A federal judge in Maryland has ruled that a Catholic nonprofit organization illegally discriminated against a gay employee by denying spousal benefits to his husband.
U.S. District Judge Catherine C. Blake said Catholic Relief Services, based in Baltimore, violated Title VII of the Civil Rights Act of 1964, which bans sex discrimination, and another federal law, the Equal Pay Act of 1963, when it withdrew the benefits from the employee’s husband, reports The Daily Record, a Maryland newspaper. The employee is identified in the suit by the pseudonym John Doe.
When Doe was hired as a data analyst for the agency, he was told it provided health insurance to employees’ spouses regardless of sex, according to his suit. That was in the middle of 2016. However, in November of that year, he was told the benefits were granted to his husband in error, his suit states. After much back-and-forth between Doe and officials at the agency, the benefits were rescinded November 1, 2017, just when Doe’s husband was undergoing costly dental work.
Catholic Relief Services officials contended the organization was entitled to an exemption from antidiscrimination laws because of its religious nature, and they cited the Roman Catholic Church’s opposition to same-sex marriage. But Blake said Doe’s job was not religion-oriented and that exemptions usually granted when employees are involved in ministry do not apply in his case.
“CRS insists that any judicial inquiry into this case inevitably requires an inquiry into matters of Catholic faith and doctrine,” Blake wrote in her decision, handed down last week. “This is not so; this case concerns a social service organization’s employment benefit decisions regarding a data analyst and does not involve CRS’s spiritual or ministerial functions.”
“A plain reading of [federal antidiscrimination law] reveals Congress’s intent to protect religious organizations seeking to employ co-religionists, but the reading urged by CRS would cause a relatively narrowly written exception to swallow up all of Title VII, effectively exempting religious organizations wholesale,” she continued. “Had Congress wished to exempt religious organizations in this manner, it could have done so, but it plainly did not.”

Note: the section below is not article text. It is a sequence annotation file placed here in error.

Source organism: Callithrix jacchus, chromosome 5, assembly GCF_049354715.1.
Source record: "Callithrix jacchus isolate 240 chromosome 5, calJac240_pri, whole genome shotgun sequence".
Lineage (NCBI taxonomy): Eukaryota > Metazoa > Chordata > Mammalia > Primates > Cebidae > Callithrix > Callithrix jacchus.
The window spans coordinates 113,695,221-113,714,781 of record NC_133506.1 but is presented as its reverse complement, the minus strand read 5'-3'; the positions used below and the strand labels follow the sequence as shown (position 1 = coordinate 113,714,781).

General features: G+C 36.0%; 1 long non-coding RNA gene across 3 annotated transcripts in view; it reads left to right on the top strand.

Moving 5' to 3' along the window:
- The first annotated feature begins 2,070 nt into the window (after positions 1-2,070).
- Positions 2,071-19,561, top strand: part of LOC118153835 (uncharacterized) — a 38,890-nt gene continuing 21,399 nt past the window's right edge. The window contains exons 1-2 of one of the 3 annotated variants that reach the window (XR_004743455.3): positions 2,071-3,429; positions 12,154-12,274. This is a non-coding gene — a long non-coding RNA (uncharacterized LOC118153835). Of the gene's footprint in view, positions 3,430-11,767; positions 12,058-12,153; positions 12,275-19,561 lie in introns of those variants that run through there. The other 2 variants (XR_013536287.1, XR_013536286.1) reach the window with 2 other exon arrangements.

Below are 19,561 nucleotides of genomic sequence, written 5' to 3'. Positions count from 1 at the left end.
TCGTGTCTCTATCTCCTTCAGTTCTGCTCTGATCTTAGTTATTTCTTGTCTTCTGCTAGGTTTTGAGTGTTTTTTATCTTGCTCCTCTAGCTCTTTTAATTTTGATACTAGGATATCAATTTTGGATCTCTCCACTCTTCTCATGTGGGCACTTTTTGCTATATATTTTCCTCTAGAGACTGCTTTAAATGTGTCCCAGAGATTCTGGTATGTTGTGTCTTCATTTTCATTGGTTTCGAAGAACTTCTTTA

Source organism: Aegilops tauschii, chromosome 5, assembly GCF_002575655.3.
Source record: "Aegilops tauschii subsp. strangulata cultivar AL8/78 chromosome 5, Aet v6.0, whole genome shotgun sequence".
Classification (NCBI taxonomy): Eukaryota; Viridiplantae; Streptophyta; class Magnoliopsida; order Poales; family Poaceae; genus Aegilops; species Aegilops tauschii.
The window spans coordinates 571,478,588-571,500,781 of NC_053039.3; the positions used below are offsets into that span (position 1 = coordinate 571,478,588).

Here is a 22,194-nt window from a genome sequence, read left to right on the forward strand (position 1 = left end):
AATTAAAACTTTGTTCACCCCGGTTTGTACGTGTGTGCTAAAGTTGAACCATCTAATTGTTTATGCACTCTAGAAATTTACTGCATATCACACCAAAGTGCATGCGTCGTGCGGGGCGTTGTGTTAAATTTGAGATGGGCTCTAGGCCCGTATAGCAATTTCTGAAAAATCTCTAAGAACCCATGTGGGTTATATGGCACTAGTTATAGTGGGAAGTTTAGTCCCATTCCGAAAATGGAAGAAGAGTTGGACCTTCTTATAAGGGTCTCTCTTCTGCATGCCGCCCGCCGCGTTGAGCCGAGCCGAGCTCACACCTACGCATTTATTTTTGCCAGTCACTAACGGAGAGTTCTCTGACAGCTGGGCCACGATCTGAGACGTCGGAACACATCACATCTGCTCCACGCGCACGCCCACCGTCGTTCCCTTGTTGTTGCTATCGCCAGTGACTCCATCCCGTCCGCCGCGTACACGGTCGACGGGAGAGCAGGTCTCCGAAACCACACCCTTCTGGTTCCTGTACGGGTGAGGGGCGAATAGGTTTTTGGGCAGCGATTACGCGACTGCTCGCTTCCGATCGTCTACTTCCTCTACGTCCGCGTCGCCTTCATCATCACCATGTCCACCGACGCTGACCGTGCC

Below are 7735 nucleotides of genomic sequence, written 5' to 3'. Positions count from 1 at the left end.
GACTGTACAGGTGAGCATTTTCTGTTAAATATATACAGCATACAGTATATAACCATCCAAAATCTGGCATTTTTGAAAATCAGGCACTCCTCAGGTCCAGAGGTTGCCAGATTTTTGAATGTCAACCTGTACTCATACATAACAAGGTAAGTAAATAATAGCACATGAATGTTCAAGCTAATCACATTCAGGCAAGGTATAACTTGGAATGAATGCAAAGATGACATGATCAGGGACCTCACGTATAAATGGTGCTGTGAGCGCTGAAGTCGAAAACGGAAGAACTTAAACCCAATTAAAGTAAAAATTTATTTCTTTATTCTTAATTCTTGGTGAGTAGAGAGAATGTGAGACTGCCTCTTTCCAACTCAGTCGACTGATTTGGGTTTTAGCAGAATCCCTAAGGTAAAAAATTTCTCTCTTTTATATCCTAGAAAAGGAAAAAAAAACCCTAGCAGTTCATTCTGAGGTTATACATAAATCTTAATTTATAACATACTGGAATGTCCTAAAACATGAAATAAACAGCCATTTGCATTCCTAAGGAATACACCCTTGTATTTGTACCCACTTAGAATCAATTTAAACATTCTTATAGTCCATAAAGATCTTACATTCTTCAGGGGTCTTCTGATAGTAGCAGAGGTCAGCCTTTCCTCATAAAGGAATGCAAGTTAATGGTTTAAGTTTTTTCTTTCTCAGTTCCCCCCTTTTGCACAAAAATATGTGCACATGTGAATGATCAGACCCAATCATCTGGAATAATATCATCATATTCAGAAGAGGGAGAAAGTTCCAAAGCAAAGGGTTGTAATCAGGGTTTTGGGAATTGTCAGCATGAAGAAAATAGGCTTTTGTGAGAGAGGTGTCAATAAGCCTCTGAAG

In 2020, the U.S. Supreme Court ruled in Bostock v. Clayton County that Title VII, in banning sex discrimination in the workplace, also applies to discrimination based on sexual orientation and gender identity. In a separate ruling that year, the court gave some leeway for religious groups to discriminate in employment that involves ministerial duties.
Doe’s suit accused Catholic Relief Services of violating state as well as federal laws. Blake ruled that it did violate the Maryland Equal Pay for Equal Work Act’s ban on sex discrimination, and she said the group admitted this violation, as it “provides dependent benefits for the male spouses of female employees who perform work of similar skill and effort, hold similar responsibilities, and share a common core of tasks with Doe, a male employee with a male spouse.”
She said she would the Maryland Court of Appeals, the state’s highest court, to determine whether the organization violated the Maryland Fair Employment Practices Act or if a religious exemption applies here. She also said a jury will determine what damages the group owes Doe.
An attorney for Doe lauded the ruling. “We are thrilled with the court’s decision, which reaffirms the longstanding legal principle that an employer cannot use religion as an excuse to discriminate against its employees based on their sexual orientation,” Shannon Leary of Gilbert Employment Law said in a statement, The Daily Record reports. “Someone’s gender or whom they love has no place in employment decisions.”
Catholic Relief Services issued a statement saying, “We have studied the opinion and are considering our options going forward.”